And they say there is a pizza place in Acton that delivers here so dinner may be better than usual. Last nights dinner for instance was 1 Ramen Noodle, 1/4 of a powdered Idaho Potato, and a foil of salmon. Nice but not pizza!

Dinner last night (note the custom spoon)


Met a nice couple from Quebec on the trail today – they were not stopping at the KOA but headed straight to Agua Dulce – the lure of real restaurants was too strong.  At the KOA office I bumped into Kobo, the hiker from Japan that I hitched with way back at mile 151. I was surprised since he was a couple days ahead of me but he said he had to go to LA to get new gear and a new passport – his pack was stolen in San Bernadino (the shuttle around the Lake Fire closure dropped hikers off there for the bus to Big Bear)! Hikers sometimes get too casual with their packs. 

Kobo (with new passport and pack)
And a nice surprise when I came off the trail at the highway – Coppertone! The trail angel that supplied a rootbeer float just past Deep Creek (when I really needed it) was waiting with bananas and a smile. This guy really gets around!
Coppertone!

Getting excited about finishing up and getting home to see my wife and friends. Only 10 more miles and I will bein Agua Dulce and the end of my little adventure! Hoping that getting used to indoor plumbing wont be a problem. And today’s scenery shot:

View looking toward the valley and the Acton KOA

More Trail Magic – PCT Mile 436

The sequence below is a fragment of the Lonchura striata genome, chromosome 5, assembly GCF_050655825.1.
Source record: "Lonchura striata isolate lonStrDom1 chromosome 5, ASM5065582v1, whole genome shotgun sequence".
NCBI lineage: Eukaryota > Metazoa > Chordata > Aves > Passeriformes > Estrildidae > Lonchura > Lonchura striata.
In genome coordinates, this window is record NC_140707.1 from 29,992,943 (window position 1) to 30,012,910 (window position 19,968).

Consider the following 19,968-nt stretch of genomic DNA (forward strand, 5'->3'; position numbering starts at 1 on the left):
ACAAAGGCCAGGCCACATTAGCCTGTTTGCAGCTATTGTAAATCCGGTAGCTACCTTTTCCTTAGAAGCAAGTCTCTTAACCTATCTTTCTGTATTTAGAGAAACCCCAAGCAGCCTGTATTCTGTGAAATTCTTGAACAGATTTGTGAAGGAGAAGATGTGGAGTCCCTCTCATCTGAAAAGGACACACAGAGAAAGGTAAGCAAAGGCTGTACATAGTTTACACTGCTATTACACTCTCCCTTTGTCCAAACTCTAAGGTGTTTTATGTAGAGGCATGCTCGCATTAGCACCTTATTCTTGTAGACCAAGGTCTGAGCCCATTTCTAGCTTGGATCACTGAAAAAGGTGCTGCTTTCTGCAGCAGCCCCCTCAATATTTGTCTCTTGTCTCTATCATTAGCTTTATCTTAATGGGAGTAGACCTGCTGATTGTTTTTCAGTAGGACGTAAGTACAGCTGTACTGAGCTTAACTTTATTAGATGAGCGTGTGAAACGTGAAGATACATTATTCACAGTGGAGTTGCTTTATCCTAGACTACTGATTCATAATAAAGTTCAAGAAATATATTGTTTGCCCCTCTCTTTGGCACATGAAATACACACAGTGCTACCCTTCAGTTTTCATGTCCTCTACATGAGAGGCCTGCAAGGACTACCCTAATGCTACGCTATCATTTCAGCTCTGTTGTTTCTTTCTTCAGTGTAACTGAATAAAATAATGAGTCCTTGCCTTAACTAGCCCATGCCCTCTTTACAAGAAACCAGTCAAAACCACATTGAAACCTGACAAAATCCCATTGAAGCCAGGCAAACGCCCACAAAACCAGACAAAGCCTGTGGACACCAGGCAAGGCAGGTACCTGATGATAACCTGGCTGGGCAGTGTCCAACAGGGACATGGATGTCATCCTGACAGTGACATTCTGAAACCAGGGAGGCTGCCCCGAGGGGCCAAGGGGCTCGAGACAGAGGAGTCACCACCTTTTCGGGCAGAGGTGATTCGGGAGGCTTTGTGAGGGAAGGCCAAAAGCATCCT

My tent spot became very popular late in the day yesterday – many miles of ridges and not many places to camp. It was a big flat spot but on the very top of the ridge so very exposed and it was windy and cold!

More hikers join my camp site

Woke up to a cloudy, cold morning – I’m guessing in the high 30’s. Tough getting going when it’s that cold. Hiked all day in the clouds and wind. But got a little trail magic!. Took the Poodle Dog Bush detour which is on a closed park road. A couple of rangers in a pickup came by and asked if I wanted a lift. On a road? You bet! They took me 4 or 5 miles before turning off. Very nice. Road walking is boring (and potentially dangerous).

Waling the detour in the clouds!

Hit two ranger stations today – good places to get water. And they tend to be very tolerant of PCT hikers.

Trail angel sign before a Ranger station

Got to the second ranger station in the early afternoon and it was packed with cold hikers having lunch and getting water. Me, I plan to spend the night here. Picnic tables, pit toilet and water. Heaven!

Cold hikers at a ranger station

And, finally, todays scenery shot. This is from about 6,000 feet looking north.

Today’s scenery shot

From the Trail… PCT Mile 415

Left Wrightwood early Sunday morning. A trail angel (Carol) gave Butterfly and me a ride to the trail (PCT 369).  It is now Tuesday afternoon (day 3 of this section) and I am about halfway to Agua Dulce. Yesterday was my last day with Tim (Butterfly) – he had to get back to work so he left camp early to hitch back to Wrightwood.

Yesterday was eventful – very, very hard day with many thousands of feet vertical. Also passed mile 400!

Selfie at mile 400